The following is a guest blog by Simon Herd, Director of Design Research at Sutherland Labs. For more information on Sutherland Labs, visit http://www.sutherlandlabs.com/.
Many organizations have set up customer experience (CX) programs in the last 5 years, and they’re to be congratulated as it’s an important step to becoming an experience-led business.
CX programs don’t realize ultimate impact immediately, they have to prove themselves and earn trust within the organization and become true masters of their domain. Furthermore, the massive demand for talented CX professionals means that it can be difficult to get the right capability up and running quickly.
But once you have your team in place, how do you make sure resources are being directed in the right areas? Here are a few pointers for executives to watch for to help prioritize where CX capabilities should be directed to increase impact.
1. NPS/CSat scores but don’t have a clear sense of the why
NPS, CSat and other metrics are great as a warning signal of troubled waters, but they are limited in terms of understanding the ‘why’ – what’s motivating a positive or negative score? Engaging directly with customers to get to this ‘why’ – how people use services, when and where – gives context not only to negative scores, but also allows organizations to understand and build on positive experiences. Complementary activities such as social media analysis can add weight, but closer collaboration between CX and analytics teams is key to realizing a holistic view of the entire customer experience.
2. Journey maps that have been created without direct user engagement
Customer journey maps are an invaluable tool for aligning vision and road mapping the ideal customer experience. However, maps created only involving internal stakeholders, or using desk research and analytics can miss key insights and opportunities. If your organization has created maps in this way, they may not be in line with customer needs or priorities and there’s a need to get up close and personal with your customers.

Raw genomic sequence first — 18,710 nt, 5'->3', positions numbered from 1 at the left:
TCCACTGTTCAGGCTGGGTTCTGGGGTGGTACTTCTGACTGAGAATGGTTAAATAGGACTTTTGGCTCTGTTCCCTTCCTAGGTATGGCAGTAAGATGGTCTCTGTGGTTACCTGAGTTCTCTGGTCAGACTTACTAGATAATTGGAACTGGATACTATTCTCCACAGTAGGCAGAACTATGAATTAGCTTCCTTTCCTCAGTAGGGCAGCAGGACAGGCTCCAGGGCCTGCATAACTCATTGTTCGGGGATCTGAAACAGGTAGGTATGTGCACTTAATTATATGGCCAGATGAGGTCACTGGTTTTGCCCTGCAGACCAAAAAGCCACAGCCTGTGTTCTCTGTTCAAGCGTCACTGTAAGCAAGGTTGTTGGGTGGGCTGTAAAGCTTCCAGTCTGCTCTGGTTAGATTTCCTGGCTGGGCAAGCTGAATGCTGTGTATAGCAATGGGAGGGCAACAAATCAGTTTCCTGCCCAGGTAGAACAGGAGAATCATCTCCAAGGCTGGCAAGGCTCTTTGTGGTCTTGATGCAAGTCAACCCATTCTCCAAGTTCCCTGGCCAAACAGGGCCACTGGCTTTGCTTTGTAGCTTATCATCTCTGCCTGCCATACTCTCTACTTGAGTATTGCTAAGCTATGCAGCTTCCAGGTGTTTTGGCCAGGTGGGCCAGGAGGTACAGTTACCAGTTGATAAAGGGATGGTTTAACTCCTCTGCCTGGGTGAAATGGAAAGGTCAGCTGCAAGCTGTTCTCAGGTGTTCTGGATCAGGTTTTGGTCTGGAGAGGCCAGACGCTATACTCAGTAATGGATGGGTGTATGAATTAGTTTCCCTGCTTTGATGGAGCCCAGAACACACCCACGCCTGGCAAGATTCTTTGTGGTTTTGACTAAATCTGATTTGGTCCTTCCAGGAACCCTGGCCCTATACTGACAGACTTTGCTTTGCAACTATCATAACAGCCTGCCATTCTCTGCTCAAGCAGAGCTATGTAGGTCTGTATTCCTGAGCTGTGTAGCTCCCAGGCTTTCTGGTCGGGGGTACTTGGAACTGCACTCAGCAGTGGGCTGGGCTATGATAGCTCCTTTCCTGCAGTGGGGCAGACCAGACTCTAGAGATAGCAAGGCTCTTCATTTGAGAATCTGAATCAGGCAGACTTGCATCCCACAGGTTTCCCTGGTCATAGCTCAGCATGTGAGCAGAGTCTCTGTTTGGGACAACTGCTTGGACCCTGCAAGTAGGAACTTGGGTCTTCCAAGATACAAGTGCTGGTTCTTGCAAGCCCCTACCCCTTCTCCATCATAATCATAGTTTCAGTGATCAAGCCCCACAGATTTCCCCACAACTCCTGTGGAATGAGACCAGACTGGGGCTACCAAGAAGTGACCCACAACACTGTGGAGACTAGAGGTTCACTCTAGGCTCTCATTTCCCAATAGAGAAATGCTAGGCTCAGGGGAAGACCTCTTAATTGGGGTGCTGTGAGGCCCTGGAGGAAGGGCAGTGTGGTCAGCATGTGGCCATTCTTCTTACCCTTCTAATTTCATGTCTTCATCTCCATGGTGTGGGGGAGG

3. Organization has too many customer journeys
If you have a journey map for your web experience, a journey map for your mobile experience, and yet another for your in-store experience you may be missing the bigger picture. It’s a common problem with internally focused CX teams and can be a symptom of being product (inside-out) rather than customer (outside-in) focused. Joining up all your customer experiences will help you frame your customer experience strategy and prioritize for impact.
4. Customer journeys are outdated
Remember that journey maps have a limited life span. Just as people’s behavior changes, and new products and services disrupt the competitive landscape, so too will your customer journeys. Journey maps don’t need to be constantly updated but setting realistic evaluation points will help capture the true current experience, and allow you to reframe and rethink your CX strategy.
5. CX teams lack staff who have a background in human behavior
New teams may be formed of members from product manager and marketing-related roles. These are great skills to have represented, but it’s crucial to go beyond this. The skills and mindset to understand human needs, motivations and behaviors are critical to identifying and prioritizing which design changes will have the biggest impact. For example, understanding ‘Motivation’ may not sound like it has a big business benefit, but motivation actually dictates how far customers will persist with a sub optimal product.
6. CX activity is focused at a product or channel level
Many months spent dedicating a team to developing an amazing mobile app can be severely undermined if the wider experience, such as phoning the contact center, is poor. Successful CX strategies seek to understand and optimize the entire customer journey.
7. Customer view based on demographics not needs, motivations and behavior
Behavior based personas based on real research insights provide the best way to understand what matters to your customer, and how to design for them. Traditional demographics are certainly an important element but more secondary when designing to improve customer experience.
8. No time spent observing customers use your products and services
Even the shortest period of time spent watching real use by real customers can provide a valuable reality check to all levels of stakeholders, from developer to CTO.
9. You and your teams don’t use your own products
Question why? This can be a telling indication of something that could be improved, and help align support for change. Aspire to inspire your teams.
10. International organization, but services haven’t adapted to local cultures
Small things can make or break you internationally and what’s acceptable in your culture may not be in others. For example, we recently observed cultural differences regarding privacy in Japan. Japanese customers were horrified if the last 4 digits of their credit card were shown online, whereas European audiences find it helpful.
For more information on customer journey mapping and where to start, join us November 2, 2016 for our webinar “Customer Journey Maps: A Tool When you Want Real Change.” Register now!